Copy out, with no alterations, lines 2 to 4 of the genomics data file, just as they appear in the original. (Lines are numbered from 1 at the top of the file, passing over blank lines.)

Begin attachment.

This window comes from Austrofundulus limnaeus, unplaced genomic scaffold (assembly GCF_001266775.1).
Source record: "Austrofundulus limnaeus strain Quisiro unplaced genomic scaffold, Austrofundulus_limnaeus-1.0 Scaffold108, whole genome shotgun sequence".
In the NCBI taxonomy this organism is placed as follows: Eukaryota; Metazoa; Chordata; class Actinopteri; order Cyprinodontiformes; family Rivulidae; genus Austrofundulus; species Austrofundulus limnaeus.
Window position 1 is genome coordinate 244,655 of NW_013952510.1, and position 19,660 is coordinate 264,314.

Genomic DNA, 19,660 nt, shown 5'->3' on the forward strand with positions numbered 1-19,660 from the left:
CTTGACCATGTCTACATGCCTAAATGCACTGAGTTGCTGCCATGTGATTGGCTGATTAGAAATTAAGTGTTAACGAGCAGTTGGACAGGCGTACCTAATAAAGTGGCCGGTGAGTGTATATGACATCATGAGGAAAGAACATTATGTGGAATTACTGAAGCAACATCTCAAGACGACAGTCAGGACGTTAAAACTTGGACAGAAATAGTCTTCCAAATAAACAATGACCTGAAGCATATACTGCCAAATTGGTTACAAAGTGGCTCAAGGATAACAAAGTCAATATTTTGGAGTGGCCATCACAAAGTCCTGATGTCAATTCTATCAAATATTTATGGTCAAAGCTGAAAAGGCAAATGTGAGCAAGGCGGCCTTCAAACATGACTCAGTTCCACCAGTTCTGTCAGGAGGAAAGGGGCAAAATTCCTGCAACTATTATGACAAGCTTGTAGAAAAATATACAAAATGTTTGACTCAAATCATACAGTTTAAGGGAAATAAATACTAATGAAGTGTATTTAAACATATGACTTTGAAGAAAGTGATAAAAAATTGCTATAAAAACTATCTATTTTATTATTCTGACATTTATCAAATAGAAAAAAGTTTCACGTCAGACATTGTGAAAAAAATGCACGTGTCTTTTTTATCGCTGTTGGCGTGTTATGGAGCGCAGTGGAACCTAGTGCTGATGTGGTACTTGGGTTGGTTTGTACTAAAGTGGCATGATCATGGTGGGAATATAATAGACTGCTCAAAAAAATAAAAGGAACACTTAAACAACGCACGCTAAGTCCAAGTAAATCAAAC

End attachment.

Source record: "Austrofundulus limnaeus strain Quisiro unplaced genomic scaffold, Austrofundulus_limnaeus-1.0 Scaffold108, whole genome shotgun sequence".
In the NCBI taxonomy this organism is placed as follows: Eukaryota; Metazoa; Chordata; class Actinopteri; order Cyprinodontiformes; family Rivulidae; genus Austrofundulus; species Austrofundulus limnaeus.
Window position 1 is genome coordinate 244,655 of NW_013952510.1, and position 19,660 is coordinate 264,314.